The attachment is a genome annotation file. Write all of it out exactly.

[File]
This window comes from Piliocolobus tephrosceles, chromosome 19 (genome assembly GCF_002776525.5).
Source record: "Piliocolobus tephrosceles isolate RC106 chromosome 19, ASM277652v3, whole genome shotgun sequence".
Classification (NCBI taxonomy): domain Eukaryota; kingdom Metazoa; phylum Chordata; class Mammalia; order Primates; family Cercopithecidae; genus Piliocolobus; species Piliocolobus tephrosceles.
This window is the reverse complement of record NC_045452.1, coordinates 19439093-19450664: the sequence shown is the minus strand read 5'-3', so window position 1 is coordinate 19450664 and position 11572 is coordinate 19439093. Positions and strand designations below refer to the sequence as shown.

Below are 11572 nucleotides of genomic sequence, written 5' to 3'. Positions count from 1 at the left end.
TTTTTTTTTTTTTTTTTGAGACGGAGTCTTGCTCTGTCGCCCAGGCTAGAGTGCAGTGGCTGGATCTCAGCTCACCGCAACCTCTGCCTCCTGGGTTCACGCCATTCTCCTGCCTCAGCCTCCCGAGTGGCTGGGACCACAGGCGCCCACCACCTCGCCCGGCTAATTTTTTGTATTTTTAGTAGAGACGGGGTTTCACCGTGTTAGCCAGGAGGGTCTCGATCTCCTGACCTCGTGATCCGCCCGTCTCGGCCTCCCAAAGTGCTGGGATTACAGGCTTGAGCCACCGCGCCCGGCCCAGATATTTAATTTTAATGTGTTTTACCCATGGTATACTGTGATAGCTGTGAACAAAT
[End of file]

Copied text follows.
This window comes from Piliocolobus tephrosceles, chromosome 19 (genome assembly GCF_002776525.5).
Source record: "Piliocolobus tephrosceles isolate RC106 chromosome 19, ASM277652v3, whole genome shotgun sequence".
Classification (NCBI taxonomy): domain Eukaryota; kingdom Metazoa; phylum Chordata; class Mammalia; order Primates; family Cercopithecidae; genus Piliocolobus; species Piliocolobus tephrosceles.
This window is the reverse complement of record NC_045452.1, coordinates 19439093-19450664: the sequence shown is the minus strand read 5'-3', so window position 1 is coordinate 19450664 and position 11572 is coordinate 19439093. Positions and strand designations below refer to the sequence as shown.

Below are 11572 nucleotides of genomic sequence, written 5' to 3'. Positions count from 1 at the left end.
TTTTTTTTTTTTTTTTTGAGACGGAGTCTTGCTCTGTCGCCCAGGCTAGAGTGCAGTGGCTGGATCTCAGCTCACCGCAACCTCTGCCTCCTGGGTTCACGCCATTCTCCTGCCTCAGCCTCCCGAGTGGCTGGGACCACAGGCGCCCACCACCTCGCCCGGCTAATTTTTTGTATTTTTAGTAGAGACGGGGTTTCACCGTGTTAGCCAGGAGGGTCTCGATCTCCTGACCTCGTGATCCGCCCGTCTCGGCCTCCCAAAGTGCTGGGATTACAGGCTTGAGCCACCGCGCCCGGCCCAGATATTTAATTTTAATGTGTTTTACCCATGGTATACTGTGATAGCTGTGAACAAAT